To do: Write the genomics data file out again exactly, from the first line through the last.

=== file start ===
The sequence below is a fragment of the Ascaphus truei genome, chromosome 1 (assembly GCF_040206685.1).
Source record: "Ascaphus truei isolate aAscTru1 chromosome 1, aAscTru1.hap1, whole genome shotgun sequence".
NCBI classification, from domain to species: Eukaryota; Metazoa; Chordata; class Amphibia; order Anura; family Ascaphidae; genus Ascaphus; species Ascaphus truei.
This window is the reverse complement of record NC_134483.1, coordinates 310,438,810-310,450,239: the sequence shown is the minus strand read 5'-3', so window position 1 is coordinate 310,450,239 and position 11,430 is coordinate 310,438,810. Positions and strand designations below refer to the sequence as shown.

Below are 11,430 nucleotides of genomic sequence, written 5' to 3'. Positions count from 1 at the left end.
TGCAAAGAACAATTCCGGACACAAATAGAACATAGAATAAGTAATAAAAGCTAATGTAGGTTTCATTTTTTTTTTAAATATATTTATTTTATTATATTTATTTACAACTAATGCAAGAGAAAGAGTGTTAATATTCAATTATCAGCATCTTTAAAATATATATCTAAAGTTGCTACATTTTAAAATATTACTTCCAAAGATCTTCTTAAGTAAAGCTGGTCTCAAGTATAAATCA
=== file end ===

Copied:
The sequence below is a fragment of the Ascaphus truei genome, chromosome 1 (assembly GCF_040206685.1).
Source record: "Ascaphus truei isolate aAscTru1 chromosome 1, aAscTru1.hap1, whole genome shotgun sequence".
NCBI classification, from domain to species: Eukaryota; Metazoa; Chordata; class Amphibia; order Anura; family Ascaphidae; genus Ascaphus; species Ascaphus truei.
This window is the reverse complement of record NC_134483.1, coordinates 310,438,810-310,450,239: the sequence shown is the minus strand read 5'-3', so window position 1 is coordinate 310,450,239 and position 11,430 is coordinate 310,438,810. Positions and strand designations below refer to the sequence as shown.

Below are 11,430 nucleotides of genomic sequence, written 5' to 3'. Positions count from 1 at the left end.
TGCAAAGAACAATTCCGGACACAAATAGAACATAGAATAAGTAATAAAAGCTAATGTAGGTTTCATTTTTTTTTTAAATATATTTATTTTATTATATTTATTTACAACTAATGCAAGAGAAAGAGTGTTAATATTCAATTATCAGCATCTTTAAAATATATATCTAAAGTTGCTACATTTTAAAATATTACTTCCAAAGATCTTCTTAAGTAAAGCTGGTCTCAAGTATAAATCA